Pressing for progress for women in finance
The Government Equalities Office (GEO) has pushed for transparency around the gender pay gap, asking all companies with 250 or more employees to report their own pay gap by 4 April this year. As new research by PwC suggests, that parity would see women across the UK paid £90 billion more every year; the need for change is abundantly clear.
In response to the issue, we set out to learn more about what some of the UK leaders — both men and women — in the field of finance, tech and fintech felt about the topic and its wider concerns. What we found was a remarkable determination to reject the status quo and to press for progress.
Changing corporate culture
Considering the benefits that change offers, big names such as HSBC pro-actively call on diversity to bring progress to their business model.
Diana Biggs, head of digital innovation at HSBC for the UK explains: “Difference drives innovation: at HSBC UK, we actively seek different ideas, backgrounds and perspectives because it creates business value, it helps us to innovate and it enables us to better serve our customers.”
Instilling confidence in generations to come
Yet, more must be done. With fewer examples of female leadership to look up to, it is less likely for women to aspire to senior positions themselves.
Devie Mohan, co-founder and CEO of Burnmark, believes in the importance of being a mentor and gravitates toward groups on social media that support women in the industry: “At one stage in your career, you need that. You need to find like-minded people with a similar background to you, who can help you climb up that ladder.”
In order to truly demonstrate the importance of female leadership, the influence on the success of businesses — as well as the finance industry as a whole — must be shown.
Helene Panzarino, MD, Rainmaking Colab FinTech London, is keen to sing the praises of females in senior positions: “We now have proof that having women in a business from the top down has a positive financial, creative, and market impact.” She continues: “Diversity in my own team sets the best example and putting the women forward for advancement roles, high profile projects, speaking and mentoring opportunities enriches not only their professional lives but the lives of women and men who they influence and support.”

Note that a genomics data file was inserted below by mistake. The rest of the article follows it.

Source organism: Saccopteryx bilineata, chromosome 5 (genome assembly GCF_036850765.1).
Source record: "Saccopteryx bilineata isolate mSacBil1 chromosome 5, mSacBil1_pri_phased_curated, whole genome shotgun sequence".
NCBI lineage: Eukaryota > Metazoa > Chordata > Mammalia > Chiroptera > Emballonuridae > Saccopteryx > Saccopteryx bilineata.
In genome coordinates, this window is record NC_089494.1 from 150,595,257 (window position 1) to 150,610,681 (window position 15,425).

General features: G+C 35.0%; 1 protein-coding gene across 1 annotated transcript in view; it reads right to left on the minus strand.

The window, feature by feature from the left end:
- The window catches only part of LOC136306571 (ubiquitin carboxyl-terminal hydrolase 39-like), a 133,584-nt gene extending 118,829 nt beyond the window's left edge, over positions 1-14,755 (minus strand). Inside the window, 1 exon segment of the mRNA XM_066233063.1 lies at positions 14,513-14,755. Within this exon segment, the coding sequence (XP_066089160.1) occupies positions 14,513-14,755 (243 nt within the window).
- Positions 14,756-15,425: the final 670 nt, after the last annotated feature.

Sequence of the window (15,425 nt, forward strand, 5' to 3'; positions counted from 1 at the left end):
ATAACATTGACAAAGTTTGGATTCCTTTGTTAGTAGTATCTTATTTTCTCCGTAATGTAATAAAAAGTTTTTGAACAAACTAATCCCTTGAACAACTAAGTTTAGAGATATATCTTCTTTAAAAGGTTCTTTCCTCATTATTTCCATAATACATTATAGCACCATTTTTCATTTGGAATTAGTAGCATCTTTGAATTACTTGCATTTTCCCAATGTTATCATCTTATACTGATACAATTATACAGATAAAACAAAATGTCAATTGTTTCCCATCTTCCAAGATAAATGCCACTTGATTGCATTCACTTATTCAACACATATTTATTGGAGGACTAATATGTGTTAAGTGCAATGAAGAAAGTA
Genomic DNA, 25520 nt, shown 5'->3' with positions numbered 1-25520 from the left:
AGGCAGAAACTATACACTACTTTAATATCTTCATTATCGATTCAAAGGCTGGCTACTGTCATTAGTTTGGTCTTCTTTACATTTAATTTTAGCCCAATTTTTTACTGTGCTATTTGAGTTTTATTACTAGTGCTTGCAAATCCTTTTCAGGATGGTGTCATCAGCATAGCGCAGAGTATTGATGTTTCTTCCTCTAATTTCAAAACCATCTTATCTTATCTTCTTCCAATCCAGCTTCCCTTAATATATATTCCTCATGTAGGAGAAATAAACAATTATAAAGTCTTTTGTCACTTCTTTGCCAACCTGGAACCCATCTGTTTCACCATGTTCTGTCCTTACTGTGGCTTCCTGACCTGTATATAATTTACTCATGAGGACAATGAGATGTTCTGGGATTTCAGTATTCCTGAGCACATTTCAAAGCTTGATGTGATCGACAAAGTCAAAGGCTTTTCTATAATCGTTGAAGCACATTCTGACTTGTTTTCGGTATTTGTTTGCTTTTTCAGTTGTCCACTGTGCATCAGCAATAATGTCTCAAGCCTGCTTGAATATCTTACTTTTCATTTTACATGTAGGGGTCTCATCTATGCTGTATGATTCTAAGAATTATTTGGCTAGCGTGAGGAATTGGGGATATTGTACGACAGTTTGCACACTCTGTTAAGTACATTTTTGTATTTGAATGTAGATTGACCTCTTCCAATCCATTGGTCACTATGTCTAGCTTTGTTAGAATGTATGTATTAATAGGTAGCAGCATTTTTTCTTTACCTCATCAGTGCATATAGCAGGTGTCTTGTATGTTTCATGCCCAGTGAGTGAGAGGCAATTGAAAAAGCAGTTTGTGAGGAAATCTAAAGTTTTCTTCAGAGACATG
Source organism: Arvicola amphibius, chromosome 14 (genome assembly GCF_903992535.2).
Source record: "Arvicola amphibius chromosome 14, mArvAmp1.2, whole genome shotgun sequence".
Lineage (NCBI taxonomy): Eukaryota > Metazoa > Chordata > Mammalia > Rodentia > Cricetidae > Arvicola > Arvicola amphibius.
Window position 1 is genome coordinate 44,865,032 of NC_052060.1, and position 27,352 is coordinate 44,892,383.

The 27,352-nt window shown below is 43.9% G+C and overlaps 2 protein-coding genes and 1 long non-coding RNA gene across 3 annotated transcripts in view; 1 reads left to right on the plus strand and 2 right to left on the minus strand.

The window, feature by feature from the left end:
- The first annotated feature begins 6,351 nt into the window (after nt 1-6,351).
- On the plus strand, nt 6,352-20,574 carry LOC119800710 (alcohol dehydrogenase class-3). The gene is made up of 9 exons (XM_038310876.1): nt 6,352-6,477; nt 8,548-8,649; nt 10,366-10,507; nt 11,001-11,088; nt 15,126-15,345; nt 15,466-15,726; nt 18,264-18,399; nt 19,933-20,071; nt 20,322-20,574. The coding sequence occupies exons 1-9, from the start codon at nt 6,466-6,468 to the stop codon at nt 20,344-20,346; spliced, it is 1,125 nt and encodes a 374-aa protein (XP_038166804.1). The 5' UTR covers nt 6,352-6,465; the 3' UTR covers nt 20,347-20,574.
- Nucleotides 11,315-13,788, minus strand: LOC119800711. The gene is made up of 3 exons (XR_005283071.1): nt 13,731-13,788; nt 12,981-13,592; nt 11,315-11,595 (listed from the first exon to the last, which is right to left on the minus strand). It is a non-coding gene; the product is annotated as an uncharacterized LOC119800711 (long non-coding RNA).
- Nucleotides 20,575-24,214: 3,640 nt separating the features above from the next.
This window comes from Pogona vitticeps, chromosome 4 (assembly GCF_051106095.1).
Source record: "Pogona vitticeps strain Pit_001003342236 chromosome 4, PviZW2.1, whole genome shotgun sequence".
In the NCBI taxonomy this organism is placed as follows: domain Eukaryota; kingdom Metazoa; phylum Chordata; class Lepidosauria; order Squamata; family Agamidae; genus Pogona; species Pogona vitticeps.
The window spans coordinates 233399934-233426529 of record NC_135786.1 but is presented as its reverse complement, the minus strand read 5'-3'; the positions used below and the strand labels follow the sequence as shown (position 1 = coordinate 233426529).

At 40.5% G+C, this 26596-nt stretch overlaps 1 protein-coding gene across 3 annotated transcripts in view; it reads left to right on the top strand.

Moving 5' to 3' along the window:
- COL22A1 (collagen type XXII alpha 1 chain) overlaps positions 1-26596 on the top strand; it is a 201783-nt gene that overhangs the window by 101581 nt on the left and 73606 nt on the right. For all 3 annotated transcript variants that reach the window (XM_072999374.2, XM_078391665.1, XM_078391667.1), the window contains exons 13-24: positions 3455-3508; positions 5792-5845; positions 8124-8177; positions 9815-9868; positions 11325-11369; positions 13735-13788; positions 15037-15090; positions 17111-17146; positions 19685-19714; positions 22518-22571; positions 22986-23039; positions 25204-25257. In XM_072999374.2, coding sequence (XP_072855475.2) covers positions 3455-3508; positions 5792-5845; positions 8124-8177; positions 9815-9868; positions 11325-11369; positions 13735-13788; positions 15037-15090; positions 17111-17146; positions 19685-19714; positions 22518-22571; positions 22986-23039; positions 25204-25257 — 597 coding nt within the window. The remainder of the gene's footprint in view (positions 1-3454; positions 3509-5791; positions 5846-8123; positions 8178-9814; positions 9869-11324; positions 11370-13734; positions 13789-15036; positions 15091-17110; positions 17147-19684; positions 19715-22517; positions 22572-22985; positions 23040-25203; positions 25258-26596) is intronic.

As pioneers of change, women need to carefully consider how we talk about the issue. I am personally proud to work for a company that encourages its employees — male and female — to take on leadership roles. We do this by discussing opportunities using language that inspires women around the business to know that the senior positions are there for them.
Normalising the language around women’s participation in leadership is a step towards a larger goal: positioning equality as a collective problem, instead of a woman-exclusive initiative. It takes the involvement of all people — both women and men — to move from conversation into implementation.
Bobby Lane, accountant at Blick Rothenberg, comments: “Over the years, our accountancy practice has helped many start-ups and fast growing companies. If the business idea is great and the founder has the talents to build a business, they will be successful. Clearly ambition and drive regardless of gender should be celebrated.”
We still have a long way ahead of us. Changing corporate culture, encouraging and mentoring the next generation as well as bringing our businesses closer to gender parity will take time. But as the leaders in our niche, it falls upon us to press for progress, and be the role models that most of us never had.
By Amy Roberts, senior business development manager, Spotcap UK
If you want to find out more of what the industry has to say, including a podcast on how to #PressForProgress, click here.